by Curlan Campbell
- Octagonal Front of Package Warning Labels form part of a suite of policy solutions
- FOPWL to be placed on food products “high” in sugars, sodium and fats
- “Now more than Ever: Better Labels, Better Choices, Better Health” social media campaign ends this month
For the first time since the 2007 Port of Spain Declaration, to stop the epidemic of chronic non-communicable diseases (NCDs), Caricom nations seem to be heeding the call coming from organisations and health professionals from across the region demanding they deliver on their promise to prioritise the prevention of NCDs through legislative changes.
In less than 5 days, the Caricom voting process on adopting the final draft of the Caricom Regional Standard for Labelling Pre-Packaged Foods Specification will cease. It is the hope that this document will form a significant part of policy changes once it is approved. The 40-page document outlines specifications for octagonal Front of Package Warning Labels (FOPWL) to be placed on the packaging of food products “High in” sugars, sodium and fats, according to thresholds outlined by the PAHO Nutrient Profile Model.
In Grenada, the National Chronic Non-Communicable Disease Commission (NCNCDC) and the Grenada Cancer Society and the Healthy Caribbean Coalition (HCC) advocate for the implementation of FOPWL on food packages to prevent chronic non-communicable disease which has been described as a health crisis in the region. FOPWL are labels that are applied to the front of packaged products allowing consumers to quickly, easily, and correctly identify when a product contains excessive amounts of critical nutrients, specifically sugar, sodium, and fat.
At present, civil society organisations such as the Grenada Cancer Society and the NCNCDC are conducting a massive social media campaign dubbed “Now more than Ever: Better Labels, Better Choices, Better Health” which will come to an end this month. The campaign conducted in partnership with the Healthy Caribbean Coalition saw the creation of custom materials, including video and photography, geared towards educating the Grenadian population on policies and issues related to NCDs.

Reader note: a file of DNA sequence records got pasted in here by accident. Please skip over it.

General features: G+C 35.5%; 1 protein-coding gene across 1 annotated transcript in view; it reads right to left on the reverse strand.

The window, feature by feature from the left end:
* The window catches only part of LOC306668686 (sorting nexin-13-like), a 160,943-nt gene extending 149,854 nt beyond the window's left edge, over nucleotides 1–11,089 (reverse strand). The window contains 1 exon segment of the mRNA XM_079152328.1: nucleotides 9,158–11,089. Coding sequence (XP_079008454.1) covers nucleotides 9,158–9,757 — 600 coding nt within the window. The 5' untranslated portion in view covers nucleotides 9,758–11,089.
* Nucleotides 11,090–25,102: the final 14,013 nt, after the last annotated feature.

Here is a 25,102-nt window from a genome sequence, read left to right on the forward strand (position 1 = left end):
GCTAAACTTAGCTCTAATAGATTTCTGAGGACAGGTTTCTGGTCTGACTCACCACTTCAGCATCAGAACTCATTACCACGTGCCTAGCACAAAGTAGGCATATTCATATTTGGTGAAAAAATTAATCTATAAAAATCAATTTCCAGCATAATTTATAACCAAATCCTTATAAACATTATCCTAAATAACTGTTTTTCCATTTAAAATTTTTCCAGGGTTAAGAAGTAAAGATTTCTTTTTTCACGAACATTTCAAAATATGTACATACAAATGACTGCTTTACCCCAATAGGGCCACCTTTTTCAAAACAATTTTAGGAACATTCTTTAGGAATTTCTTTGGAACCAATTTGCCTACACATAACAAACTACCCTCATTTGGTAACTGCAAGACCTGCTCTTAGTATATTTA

In addition to the social media campaign, young health advocates in Grenada joined youth advocates from across the region for a FOPWL Call to Action at the National Parliament Building. These initiatives focused on bringing awareness to the general population about FOPWL and the importance of the policy in addressing obesity and NCDs in Grenada. But despite the Ministry of Health through the NCNCDC fully endorsing this initiative, the implementation of the policy will be determined by stakeholders identified by the Grenada Bureau of Standards. The voting process will follow the protocol established by Caricom Regional Organisation for Standards and Quality (CROSQ).
“The citizens of this tri-island state, and the region, need to be fully aware of what they are consuming. They need to know the contents of what is constantly being marketed to them. It is their human right to know. Indeed, the evidence is clear on the effect of overconsumption of sugars, oils and fats, and salt. The Grenada Chronic Disease Commission is looking forward to regional leaders’ strong approval and endorsement of the Octagonal FOPWL. Show the citizens of this country that you are aware and that you care,” said Dr Damian Greaves Chair, NCNCDC.
A study conceived by the Ministry of Health and Wellness of Jamaica, the University of Technology, Jamaica, and the Pan American Health Organisation (PAHO), revealed that octagonal warning labels with the words “HIGH IN” perform best in helping consumers choose healthier foods. This proposed evidence-based policy represents an essential policy tool of a comprehensive strategy to regulate obesogenic environments and combat overweight and obesity and diet-related NCDs in the region. Octagonal FOPWL is currently supported by the Pan American Health Organisation (PAHO), Organisation of Eastern Caribbean States Commission (OECS Commission), Healthy Caribbean Coalition (HCC) and the United Children’s Fund (UNICEF). Additionally, over 300 Caribbean health professionals and over 40 regional organisations have publicly voiced support for the octagonal front of package warning labels to help consumers across the region protect their health.